While many Russian musicians emigrated to the West, the violinist David Oistrakh remained loyal to the Soviet state. "I owe the state everything," he once said. "It would be disloyal of me to live elsewhere."

Born in Odessa into a poor family, he was not a prodigy and his talent ripened slowly.

He was nearly 30 when he won a prestigious prize awarded by Queen Elisabeth of the Belgians. Soon afterwards, he became professor of violin at the Moscow Conservatoire.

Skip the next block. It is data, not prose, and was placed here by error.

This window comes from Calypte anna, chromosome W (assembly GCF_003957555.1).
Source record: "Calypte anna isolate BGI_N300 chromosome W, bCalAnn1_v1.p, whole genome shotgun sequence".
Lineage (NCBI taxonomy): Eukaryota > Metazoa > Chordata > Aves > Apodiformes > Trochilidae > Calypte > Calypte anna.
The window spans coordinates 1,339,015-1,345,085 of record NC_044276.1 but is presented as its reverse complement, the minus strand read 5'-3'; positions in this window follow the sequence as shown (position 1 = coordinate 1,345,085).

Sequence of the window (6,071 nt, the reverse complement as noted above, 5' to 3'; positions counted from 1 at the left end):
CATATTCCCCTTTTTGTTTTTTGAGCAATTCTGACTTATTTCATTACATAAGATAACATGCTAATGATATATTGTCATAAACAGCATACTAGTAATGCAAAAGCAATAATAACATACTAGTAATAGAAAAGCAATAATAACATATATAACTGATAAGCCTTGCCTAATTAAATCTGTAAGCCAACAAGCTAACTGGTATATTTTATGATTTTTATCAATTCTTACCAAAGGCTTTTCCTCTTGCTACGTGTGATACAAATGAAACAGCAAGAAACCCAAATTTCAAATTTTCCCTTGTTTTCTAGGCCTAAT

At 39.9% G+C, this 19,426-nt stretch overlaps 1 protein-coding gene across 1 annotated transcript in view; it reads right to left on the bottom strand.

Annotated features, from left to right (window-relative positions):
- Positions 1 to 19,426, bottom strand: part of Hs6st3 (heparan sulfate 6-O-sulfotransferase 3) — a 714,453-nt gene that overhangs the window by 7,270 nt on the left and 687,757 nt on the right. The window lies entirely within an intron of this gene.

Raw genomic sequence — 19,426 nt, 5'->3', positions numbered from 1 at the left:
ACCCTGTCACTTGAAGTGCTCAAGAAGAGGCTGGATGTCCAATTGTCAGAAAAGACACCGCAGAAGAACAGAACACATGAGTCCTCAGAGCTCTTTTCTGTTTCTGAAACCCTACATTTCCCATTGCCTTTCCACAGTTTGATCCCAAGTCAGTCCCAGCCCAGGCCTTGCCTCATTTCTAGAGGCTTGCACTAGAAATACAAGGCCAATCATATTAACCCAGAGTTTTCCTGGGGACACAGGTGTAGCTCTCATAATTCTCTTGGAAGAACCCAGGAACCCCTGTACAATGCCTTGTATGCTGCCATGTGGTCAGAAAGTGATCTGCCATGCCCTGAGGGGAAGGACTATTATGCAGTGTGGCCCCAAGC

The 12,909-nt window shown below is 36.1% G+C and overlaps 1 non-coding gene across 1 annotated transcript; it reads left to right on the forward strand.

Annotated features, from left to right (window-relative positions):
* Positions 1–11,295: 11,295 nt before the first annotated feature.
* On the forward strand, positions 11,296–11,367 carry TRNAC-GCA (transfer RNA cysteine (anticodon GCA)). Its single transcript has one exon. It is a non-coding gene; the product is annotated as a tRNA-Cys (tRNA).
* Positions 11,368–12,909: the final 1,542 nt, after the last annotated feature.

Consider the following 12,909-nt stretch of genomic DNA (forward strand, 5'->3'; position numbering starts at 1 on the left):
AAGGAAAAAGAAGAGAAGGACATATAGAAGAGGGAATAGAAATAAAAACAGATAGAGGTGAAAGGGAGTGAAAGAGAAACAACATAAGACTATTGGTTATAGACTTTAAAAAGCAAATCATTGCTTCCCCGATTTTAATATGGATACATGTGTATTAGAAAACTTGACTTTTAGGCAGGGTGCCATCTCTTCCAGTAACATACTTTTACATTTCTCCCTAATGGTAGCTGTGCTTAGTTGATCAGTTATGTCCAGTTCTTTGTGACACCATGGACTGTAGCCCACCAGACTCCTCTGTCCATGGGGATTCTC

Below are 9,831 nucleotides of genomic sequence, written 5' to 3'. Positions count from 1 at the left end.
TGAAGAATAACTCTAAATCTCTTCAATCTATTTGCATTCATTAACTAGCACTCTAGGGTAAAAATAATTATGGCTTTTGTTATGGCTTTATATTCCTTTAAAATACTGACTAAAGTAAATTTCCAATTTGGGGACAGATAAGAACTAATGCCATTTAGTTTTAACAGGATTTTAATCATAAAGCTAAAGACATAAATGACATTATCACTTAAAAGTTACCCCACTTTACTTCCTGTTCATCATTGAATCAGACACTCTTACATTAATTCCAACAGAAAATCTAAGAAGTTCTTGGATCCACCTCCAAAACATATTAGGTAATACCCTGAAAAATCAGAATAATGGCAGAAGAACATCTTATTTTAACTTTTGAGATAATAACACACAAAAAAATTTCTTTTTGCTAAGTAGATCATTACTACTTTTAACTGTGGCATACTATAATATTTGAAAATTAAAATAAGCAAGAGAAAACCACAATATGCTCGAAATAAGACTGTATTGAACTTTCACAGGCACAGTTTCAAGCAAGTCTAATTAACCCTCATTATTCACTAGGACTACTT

During the Second World War, Oistrakh performed at the front for the Russian troops and in factories for the workers, often in appalling conditions.

It was only after the war he began to be acclaimed in the West, making his London debut in 1954 and his New York in 1955.

He was a notable exponent of works by Soviet composers, Shostakovich dedicating both his violin concertos to him. His son, Igor Oistrakh, is also a noted violinist.

Oistrakh had a powerful tone but could also play with great refinement and delicacy. He matched lyricism with dignity, nobility with simplicity, head with heart.

A martyr to overwork, he died in Amsterdam in 1974, aged 66.

-Roger Moodiman, Marine Parade, Brighton